Further, faster, together with corporate science-based targets
Authored by Lila Karbassi, Chief, Programmes, United Nations Global Compact
The Paris Agreement marked the beginning of a new era in climate action. By committing to keep global temperature rise well below 2°C and as close to 1.5°C as possible, the 197 parties that signed the Agreement helped to trigger unprecedented momentum to combat climate change.
The message was clear: to leave no one behind, to embrace the opportunities of a once-in-a-generation economic transition and deliver a low carbon, resilient, global economy.
The UN climate-change process hasn’t only gained universal support from national Governments; many of the world’s largest companies successfully campaigned for a binding agreement in Paris. Since the agreement entered into force on 4 November 2016, we’ve seen continuous unprecedented action from investors, civil society, local governments and businesses alike. To date these stakeholders have mobilized more than 12,500 commitments on climate action from 180 countries.
It was out of that spirit of ambition that the Science Based Targets initiative was born. Science-based targets set out a clearly-defined pathway for companies to align their emissions cuts with what’s needed to meet the goals of the Paris Agreement.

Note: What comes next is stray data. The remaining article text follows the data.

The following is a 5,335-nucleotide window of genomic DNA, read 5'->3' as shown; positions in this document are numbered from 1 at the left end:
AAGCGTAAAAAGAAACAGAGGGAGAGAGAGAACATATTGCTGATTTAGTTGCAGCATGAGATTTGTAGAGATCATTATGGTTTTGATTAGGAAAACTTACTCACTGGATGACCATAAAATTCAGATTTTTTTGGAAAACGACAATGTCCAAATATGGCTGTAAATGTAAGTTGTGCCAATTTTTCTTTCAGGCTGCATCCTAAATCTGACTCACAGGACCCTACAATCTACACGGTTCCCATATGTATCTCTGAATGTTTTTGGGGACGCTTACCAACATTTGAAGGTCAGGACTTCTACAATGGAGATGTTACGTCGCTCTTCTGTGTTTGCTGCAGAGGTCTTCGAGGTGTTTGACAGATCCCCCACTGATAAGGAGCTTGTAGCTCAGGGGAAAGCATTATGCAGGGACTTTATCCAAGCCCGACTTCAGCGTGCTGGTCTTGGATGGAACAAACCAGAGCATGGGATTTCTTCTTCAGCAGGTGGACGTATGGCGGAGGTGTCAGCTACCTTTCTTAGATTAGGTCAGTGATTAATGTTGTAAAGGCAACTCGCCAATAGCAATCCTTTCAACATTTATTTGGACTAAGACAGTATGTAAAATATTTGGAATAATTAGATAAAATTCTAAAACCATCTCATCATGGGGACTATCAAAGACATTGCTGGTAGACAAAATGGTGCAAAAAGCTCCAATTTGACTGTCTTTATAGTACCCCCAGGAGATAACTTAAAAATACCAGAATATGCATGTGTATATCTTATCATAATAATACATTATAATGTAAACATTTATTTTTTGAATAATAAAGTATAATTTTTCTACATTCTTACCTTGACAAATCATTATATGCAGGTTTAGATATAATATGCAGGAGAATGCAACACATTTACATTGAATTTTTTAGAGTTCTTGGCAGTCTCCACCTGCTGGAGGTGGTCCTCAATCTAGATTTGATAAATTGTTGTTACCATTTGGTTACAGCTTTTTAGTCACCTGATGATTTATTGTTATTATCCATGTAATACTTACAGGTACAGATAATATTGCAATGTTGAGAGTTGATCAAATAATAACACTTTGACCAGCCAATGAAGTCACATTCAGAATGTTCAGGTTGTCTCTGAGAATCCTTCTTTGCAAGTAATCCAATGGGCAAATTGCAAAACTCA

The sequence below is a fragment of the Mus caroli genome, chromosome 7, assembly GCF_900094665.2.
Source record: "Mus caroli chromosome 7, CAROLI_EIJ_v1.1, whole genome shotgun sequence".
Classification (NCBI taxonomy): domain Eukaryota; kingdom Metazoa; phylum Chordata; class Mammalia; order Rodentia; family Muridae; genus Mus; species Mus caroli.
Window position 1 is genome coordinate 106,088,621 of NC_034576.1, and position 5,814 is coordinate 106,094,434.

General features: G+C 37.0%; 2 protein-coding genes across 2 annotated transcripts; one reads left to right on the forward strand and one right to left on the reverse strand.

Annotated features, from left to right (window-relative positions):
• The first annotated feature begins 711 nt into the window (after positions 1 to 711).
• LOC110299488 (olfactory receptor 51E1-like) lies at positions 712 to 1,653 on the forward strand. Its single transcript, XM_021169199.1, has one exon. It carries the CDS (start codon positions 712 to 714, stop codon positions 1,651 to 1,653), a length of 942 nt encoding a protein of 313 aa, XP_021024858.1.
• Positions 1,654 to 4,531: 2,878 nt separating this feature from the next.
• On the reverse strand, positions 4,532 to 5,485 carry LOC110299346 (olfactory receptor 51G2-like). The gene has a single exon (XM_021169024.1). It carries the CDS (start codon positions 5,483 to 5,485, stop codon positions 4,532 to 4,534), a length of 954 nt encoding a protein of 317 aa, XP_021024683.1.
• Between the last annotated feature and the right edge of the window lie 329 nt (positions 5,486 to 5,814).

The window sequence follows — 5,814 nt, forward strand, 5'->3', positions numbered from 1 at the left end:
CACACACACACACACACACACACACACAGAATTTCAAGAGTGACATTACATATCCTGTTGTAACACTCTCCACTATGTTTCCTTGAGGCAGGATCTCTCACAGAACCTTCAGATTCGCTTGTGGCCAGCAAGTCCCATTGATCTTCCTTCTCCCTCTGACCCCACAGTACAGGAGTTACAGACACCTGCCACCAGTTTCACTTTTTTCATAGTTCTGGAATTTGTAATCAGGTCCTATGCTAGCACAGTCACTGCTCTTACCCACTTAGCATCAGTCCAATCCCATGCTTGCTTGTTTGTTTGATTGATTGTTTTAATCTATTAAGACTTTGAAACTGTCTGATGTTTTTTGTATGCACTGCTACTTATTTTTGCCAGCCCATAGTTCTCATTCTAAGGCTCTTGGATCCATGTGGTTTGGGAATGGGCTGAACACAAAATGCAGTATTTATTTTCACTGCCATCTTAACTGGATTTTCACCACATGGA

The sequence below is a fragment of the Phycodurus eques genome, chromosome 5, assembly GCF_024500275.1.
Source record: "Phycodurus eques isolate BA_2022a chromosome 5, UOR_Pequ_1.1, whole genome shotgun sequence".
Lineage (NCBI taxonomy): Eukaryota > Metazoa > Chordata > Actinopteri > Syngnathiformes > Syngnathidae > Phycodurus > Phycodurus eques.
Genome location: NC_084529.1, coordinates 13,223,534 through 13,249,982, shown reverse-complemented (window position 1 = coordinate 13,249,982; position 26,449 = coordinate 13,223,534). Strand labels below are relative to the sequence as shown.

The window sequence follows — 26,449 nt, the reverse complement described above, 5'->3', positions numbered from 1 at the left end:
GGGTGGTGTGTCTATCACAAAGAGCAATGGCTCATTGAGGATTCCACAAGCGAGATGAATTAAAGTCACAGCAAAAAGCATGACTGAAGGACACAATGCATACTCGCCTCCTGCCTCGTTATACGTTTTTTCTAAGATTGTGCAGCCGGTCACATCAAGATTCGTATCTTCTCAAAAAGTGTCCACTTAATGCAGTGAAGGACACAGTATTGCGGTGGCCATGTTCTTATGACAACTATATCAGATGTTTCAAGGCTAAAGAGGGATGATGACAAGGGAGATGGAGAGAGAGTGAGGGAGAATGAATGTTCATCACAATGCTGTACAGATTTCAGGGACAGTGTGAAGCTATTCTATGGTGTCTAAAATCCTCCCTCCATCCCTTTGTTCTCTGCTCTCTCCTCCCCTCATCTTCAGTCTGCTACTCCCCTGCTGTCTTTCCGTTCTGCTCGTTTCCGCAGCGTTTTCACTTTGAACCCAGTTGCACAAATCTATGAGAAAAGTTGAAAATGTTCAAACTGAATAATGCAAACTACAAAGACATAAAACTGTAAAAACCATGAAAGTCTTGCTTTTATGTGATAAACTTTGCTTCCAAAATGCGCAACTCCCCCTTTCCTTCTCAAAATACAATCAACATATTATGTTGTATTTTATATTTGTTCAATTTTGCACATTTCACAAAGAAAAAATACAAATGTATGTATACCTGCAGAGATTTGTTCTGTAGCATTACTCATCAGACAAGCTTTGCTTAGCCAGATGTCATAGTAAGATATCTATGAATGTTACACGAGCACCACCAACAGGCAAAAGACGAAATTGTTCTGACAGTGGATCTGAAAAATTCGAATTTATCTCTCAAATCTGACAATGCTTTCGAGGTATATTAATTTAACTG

Today, more companies than ever are signing up to act on climate change and play their part in delivering on the aims agreed in Paris. For many companies, it is not simply a question of managing the reputational risks that come with inaction, but also of seizing the opportunities that the low-carbon economy offers. They are mainstreaming changes in energy procurement, value chain engagement and energy efficiency for entire sectors.
Since December 2015, almost 250 companies have committed to align their greenhouse gas emission reductions targets with a 2-degree pathway, bringing the total to well over 300 today. These commitments are represented by major players across sectors. Over 70 of these companies, including Mars and Nokia, have had their emissions reduction targets independently validated by the Science Based Targets initiative.